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War for the Oaks by Emma Bull

War for the Oaks (1987 cover) by Emma Bull

War for the Oaks by Emma Bull

Genres and Sub-GenresEdit

Urban Fantasy

War of the Oaks is considered an early example of Urban Fantasy.

Book Description or Overview Edit

The Seelie Court (faeries) is at war with the Unseelie Court. They want a real war, with real death, and since they are immortal, they can only get actual carnage by binding a mortal to their cause. They assign the phouka (a man who changes into a black dog) to pick out a mortal and then to guard her until the battles are concluded. The phouka, who never does get a name, selects Eddi McCandry, a struggling Minneapolis musician. Eddi, however, has a mind of her own and refuses to be an unthinking pawn in the Court’s endless games. Much mayhem ensues including humor, adventure, tragedy, magic, music, and the most swoonworthy of romances.

Themes Edit

  • On the inside, it’s a tale about empowerment.
  • Emphasis on the power of humanity, of human nature, and that power roared through this story. ~ Fantasy Book Critic

Related Books and Stories Edit

"A Bird That Whistles" (short story prequel) in: 

  • Urban Fantasy Anthology (2011)
  • New Magics: An Anthology of Today's Fantasy (2005) (GR)
  • Double Feature (1999) with Will Shetterly — Cover Art: Nick Jainschigg (GR)

World Building Edit

Setting Edit

Minneapolis, Minnesota and the surrounding parks and land.

Places:

  • Minneapolis: The western half of the Twin Cities in Minnesota.
  • Como Park: A place chosen for a battle between two fay factions.
  • Hennepin Avenue: Main downtown street in Minneapolis
  • Loring Park
  • Faerie: A land that co-exists on another dimension with Minneapolis.
  • Mississippi River: Major river in the US which divides Minneapolis from St. Paul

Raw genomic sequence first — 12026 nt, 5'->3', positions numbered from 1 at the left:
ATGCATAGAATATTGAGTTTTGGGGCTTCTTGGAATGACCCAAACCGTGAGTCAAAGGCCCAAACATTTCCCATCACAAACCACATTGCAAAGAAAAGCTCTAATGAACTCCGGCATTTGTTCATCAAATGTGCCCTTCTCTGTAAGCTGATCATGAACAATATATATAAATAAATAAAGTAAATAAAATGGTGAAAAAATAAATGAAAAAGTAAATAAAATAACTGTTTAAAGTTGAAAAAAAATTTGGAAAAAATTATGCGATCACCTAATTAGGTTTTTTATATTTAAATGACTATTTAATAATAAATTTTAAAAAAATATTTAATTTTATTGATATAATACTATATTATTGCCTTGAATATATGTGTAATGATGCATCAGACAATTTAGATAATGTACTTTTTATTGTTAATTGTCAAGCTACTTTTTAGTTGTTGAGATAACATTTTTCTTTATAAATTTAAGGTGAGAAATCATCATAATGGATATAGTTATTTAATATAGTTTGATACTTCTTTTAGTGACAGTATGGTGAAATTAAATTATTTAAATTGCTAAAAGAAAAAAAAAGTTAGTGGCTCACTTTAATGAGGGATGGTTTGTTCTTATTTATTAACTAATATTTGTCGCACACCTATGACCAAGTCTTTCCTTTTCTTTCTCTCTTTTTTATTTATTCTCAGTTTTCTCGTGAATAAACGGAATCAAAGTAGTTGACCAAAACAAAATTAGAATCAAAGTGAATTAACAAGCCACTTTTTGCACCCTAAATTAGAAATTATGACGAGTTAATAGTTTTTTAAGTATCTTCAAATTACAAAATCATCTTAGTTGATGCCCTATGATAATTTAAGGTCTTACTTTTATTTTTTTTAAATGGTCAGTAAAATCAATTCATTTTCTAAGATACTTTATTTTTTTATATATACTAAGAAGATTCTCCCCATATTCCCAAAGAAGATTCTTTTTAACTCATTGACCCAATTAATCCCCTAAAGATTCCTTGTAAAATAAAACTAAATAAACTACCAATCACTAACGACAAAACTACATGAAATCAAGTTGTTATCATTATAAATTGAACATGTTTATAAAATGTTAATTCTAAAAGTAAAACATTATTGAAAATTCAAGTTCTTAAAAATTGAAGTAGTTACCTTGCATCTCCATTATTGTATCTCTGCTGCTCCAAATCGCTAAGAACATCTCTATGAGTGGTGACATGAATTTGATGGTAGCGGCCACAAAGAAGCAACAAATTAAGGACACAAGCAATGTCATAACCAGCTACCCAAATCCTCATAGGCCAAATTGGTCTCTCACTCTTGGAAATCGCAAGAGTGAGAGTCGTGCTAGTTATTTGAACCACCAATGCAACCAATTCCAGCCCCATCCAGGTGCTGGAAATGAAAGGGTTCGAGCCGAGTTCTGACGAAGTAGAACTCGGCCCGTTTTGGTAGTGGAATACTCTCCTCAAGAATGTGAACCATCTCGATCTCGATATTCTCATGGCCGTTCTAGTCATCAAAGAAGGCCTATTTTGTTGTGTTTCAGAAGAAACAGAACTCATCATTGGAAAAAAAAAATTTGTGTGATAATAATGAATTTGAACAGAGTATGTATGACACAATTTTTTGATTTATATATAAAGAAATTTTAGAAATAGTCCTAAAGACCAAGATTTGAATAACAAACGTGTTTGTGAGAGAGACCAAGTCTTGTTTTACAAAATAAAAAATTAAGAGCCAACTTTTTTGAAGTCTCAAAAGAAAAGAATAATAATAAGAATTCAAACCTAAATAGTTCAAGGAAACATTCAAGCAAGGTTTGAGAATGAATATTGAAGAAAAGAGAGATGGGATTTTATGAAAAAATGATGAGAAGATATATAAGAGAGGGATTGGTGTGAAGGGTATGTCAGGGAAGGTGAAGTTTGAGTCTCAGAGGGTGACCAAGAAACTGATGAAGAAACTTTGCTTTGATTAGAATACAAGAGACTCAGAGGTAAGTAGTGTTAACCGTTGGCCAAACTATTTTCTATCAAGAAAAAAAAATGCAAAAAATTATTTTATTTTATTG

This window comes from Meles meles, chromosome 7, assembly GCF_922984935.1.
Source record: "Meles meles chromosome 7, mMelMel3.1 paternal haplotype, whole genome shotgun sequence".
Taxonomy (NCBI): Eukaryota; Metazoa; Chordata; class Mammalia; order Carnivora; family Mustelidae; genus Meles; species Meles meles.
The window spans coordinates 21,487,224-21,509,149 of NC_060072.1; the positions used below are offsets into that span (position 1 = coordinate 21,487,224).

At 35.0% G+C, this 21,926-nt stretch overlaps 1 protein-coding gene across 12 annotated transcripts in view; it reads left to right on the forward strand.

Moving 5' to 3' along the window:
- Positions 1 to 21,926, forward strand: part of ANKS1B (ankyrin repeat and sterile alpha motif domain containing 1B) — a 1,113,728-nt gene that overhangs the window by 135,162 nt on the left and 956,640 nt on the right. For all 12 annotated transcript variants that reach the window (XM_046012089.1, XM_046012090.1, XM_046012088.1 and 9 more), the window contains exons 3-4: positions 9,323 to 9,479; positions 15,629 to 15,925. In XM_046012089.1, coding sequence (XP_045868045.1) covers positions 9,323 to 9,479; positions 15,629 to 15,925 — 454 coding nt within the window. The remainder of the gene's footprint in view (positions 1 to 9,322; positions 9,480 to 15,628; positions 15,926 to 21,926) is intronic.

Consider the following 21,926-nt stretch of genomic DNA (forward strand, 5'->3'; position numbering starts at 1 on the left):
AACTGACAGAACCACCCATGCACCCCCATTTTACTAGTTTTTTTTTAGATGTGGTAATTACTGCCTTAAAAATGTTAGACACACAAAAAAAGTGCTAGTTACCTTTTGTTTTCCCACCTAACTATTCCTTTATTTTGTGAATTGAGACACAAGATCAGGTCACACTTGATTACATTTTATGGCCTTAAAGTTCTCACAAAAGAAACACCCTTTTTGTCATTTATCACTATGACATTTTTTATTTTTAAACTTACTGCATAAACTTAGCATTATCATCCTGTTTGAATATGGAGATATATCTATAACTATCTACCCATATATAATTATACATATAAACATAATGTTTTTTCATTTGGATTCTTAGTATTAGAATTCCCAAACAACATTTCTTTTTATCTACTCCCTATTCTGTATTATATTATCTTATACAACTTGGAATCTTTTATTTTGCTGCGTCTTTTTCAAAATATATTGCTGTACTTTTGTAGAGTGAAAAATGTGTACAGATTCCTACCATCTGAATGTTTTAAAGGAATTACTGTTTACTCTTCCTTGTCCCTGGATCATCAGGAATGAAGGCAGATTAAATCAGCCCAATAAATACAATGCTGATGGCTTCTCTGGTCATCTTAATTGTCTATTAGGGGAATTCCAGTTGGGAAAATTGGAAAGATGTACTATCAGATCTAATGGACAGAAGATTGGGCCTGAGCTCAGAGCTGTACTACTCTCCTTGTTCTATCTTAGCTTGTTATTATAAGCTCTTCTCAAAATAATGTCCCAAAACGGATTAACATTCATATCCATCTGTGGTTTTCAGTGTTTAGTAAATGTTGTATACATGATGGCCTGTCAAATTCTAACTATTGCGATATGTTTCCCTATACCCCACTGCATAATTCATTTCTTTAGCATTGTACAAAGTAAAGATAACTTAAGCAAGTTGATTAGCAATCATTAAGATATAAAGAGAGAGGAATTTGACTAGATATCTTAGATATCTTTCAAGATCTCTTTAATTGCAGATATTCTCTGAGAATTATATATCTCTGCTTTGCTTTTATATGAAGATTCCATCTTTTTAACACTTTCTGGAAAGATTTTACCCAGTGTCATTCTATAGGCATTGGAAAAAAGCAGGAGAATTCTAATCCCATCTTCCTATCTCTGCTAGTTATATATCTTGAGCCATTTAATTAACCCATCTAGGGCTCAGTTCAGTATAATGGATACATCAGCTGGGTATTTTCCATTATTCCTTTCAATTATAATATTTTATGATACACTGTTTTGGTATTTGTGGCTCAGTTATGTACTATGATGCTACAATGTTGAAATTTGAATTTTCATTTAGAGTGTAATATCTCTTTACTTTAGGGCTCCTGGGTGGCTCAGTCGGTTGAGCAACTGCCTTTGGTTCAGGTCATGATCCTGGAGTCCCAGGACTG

• Washington Avenue

The Supernatural Elements Edit

Phouka, fairies, shape-shifters, Sidhe lords, lower fae, Seelie and Unseelie Courts, the Lady vs. the Queen of Air and Darkness,

  • Phouka: a man who changes into a black dog—a shape shifting fae creature known for being a trickster.
  • Fae: Folk and creatures of the fairie dimension or lands.

World Edit

In Bull’s world, faeries are a diverse lot, multicultural and multispecies. They have elaborate social rules, and an inflated sense of honor despite their trickster natures. They can change shape, stop time, and exist for centuries. Music is just one way they manifest their magic, and not a primary one. The novel excels is in depicting the clash between Faerie and the real world of 1987. They co-exist with our reality, coming through whenever they feel like it and taking Eddi into their alternate world with ease. That other existence runs parallel to ours, overlapping in places but also carving out its own space. ~ Tor

There are mentions of a class struggle in the Seelie Court, between the sidhe and the ‘lower’ fey. The current conflict between the Seelie and Unseelie Courts provided the reason for Eddi’s involvement. Eddi was chosen by the Seelie Court to bind her own mortality to Faerie, enabling the fey to be killed in battle. The fairies were fighting over who got to rule Minneapolis, and the fight seemed more like a tradition than a result of any actual grievance. If the Seelie won, Minneapolis would stay a great place for living things. If the Unseelie won, it would wither and die. ~ Tethyan Books

Protagonists Edit

✥ Talented Minneapolis rock singer Eddi McCandry has just decided to break it off with her boyfriend Stuart and his band, InKline Plain. But that’s not the worst thing that will happen to her on the night the novel opens. In between leaving band practice and returning home, Eddi will be drawn into a war between the Seelie and Unseelie Courts of Faerie. The immortals need a mortal present on the battlefield in order to shed blood. For reasons that aren’t immediately clear, Eddi is the Seelie Court’s choice. ~ Review: War for the Oaks by Emma Bull « Shut Up, Heathcliff

✥ The phouka selects Eddi McCandry for the Faerie Courts need of a mortal to bind to their cause for war. Eddi, however, has a mind of her own and refuses to be an unthinking pawn in the Court’s endless games.

Eddi may be confused by her feelings, but she never loses her focus, which is her music. She has fierce courage and a strong sense of loyalty, which contrasts with Faerie’s more simplistic ideas of right and wrong. She never emotionally penalizes herself for having doubts about her two potential partners, and works through her relationship issues with real maturity. And when she puts together her band, it’s with single-minded drive and clarity of purpose. ~ Tor